With WordPress 2.9 just around the corner, we thought our readers who are also bloggers might like to be prepared in advance for some important changes that are coming up. Updates to our two most popular plugins (with around 16,000 downloads between them, as of this writing) have you covered.
NOTE: This article was originally published on the Psychology, Philosophy and Real Life blog and was later moved here to GregsPlugins.com.
Continuing our tradition of offering open source releases of some of the software tools we use here at CounsellingResource.com, we’ve updated two of our most popular WordPress plugins in preparation for version 2.9 of the popular blogging platform, which should be out some time before the end of 2009. Here’s a rundown.
Greg’s High Performance SEO
WordPress 2.9 introduces a rudimentary API for plugin authors to create custom post types in addition to the four we have now (namely: post, page, revision, and attachment). Because it’s impossible to know in advance what clever new post types may be created by plugin authors, or how blog owners might like to handle SEO for those new post types, Greg’s High Performance SEO now makes it possible for third parties to modify the results it produces for post titles, secondary titles, and secondary descriptions. With the flick of a switch in your admin panel, you can now enable other plugins to tweak these results for any new custom post types that might be created.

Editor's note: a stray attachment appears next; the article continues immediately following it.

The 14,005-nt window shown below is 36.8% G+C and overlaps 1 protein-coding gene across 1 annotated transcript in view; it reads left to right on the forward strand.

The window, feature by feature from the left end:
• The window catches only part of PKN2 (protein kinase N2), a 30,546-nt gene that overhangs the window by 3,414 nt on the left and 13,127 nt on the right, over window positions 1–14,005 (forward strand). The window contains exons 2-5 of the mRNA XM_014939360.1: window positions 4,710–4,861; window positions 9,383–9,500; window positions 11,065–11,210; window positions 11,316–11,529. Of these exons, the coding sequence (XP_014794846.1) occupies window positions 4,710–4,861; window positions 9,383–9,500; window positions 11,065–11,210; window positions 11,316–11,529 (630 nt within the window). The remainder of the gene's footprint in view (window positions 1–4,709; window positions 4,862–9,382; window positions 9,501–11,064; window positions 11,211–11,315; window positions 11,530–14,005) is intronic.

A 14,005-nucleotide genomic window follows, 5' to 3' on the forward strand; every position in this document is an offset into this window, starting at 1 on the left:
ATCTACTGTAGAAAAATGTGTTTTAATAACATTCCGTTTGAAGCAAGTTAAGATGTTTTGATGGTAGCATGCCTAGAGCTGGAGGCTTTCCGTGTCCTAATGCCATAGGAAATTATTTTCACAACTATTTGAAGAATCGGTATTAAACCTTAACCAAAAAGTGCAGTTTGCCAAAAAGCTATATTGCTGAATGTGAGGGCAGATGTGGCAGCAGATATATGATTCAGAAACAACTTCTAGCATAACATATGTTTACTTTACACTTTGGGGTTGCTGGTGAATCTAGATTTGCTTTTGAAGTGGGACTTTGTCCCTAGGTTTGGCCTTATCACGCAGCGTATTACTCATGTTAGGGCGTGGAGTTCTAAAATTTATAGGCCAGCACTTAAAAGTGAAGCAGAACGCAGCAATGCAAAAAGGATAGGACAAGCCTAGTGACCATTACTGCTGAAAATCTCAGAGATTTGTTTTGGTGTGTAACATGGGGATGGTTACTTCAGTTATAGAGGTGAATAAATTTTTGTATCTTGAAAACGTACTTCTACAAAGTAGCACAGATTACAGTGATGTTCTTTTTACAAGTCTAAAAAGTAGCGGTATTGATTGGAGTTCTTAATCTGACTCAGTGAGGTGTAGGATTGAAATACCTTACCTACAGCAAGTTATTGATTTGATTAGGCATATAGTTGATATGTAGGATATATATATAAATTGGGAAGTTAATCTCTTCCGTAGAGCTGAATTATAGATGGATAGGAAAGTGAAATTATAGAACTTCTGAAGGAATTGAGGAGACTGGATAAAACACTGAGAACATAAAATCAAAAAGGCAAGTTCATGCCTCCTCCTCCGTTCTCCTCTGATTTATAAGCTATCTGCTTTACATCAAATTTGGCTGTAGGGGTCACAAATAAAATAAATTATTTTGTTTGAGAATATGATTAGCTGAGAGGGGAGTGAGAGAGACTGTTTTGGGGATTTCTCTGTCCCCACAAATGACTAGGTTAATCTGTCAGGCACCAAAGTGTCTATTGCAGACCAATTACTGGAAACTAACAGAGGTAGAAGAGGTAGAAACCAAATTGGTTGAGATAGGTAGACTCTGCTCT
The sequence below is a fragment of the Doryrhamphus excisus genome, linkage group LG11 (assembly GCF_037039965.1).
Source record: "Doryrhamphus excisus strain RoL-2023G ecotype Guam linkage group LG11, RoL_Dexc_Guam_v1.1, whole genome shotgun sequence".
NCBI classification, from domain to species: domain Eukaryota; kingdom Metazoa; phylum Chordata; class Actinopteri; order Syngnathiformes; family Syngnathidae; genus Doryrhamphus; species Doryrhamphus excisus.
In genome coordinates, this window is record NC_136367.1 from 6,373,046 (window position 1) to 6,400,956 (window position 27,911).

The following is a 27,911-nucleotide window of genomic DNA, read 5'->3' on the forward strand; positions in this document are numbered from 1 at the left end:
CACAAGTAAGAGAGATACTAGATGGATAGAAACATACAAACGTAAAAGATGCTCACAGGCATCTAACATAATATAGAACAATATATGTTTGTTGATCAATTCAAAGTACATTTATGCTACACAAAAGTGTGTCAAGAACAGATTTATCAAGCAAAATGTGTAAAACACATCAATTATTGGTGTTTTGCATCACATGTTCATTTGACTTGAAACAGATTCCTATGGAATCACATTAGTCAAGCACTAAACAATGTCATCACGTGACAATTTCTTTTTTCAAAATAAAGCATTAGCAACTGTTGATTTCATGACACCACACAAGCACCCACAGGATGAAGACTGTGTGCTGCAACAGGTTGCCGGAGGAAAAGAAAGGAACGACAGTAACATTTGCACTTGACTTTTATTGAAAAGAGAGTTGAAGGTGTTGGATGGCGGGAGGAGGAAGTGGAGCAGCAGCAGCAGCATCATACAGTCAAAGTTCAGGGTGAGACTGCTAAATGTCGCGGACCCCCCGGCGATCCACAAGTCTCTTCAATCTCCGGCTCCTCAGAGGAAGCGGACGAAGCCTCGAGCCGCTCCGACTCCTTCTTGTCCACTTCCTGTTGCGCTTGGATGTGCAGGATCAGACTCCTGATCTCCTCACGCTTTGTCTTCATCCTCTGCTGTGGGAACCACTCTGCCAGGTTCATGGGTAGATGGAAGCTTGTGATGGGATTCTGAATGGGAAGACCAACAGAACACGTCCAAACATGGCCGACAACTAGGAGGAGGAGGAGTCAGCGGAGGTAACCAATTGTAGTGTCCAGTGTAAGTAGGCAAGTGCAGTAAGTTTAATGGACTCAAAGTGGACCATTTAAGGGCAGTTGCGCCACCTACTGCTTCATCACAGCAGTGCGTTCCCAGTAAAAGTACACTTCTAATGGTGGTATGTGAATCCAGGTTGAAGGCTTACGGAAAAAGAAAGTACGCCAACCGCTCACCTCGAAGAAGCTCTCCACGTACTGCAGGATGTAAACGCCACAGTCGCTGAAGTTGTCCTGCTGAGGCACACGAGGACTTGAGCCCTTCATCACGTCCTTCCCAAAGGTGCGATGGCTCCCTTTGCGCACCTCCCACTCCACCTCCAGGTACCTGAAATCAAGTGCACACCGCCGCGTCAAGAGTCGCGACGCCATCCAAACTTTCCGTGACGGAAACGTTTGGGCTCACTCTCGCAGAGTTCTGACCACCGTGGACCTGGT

Just click here to grab the latest version of Greg’s High Performance SEO from the WordPress plugin repository.
Greg’s Threaded Comment Numbering
A new undo-able ‘trash’ debuts in WordPress 2.9, offering a way to get rid of things with less of the occasional but crushing “oops, I didn’t mean to do that” reaction. The new trash makes it easier than ever to wind up with orphaned comments (where an orphaned comment is a reply to a comment which has been removed by the administrator). So, the new version of this plugin for numbering reader comments left on your posts beefs up detection of orphaned comments and ensures that whether they’re deleted, trashed, or were left at a higher threading depth than you currently have on your blog, they’ll still be numbered correctly.
For highest performance, it’s always best just to make sure you don’t leave orphaned comments sitting around — but if you do, just enable the plugin’s option to check explicitly for deleted or trashed comments, and you’ll be covered.
Just click here to grab the latest version of Greg’s Threaded Comment Numbering from the WordPress plugin repository.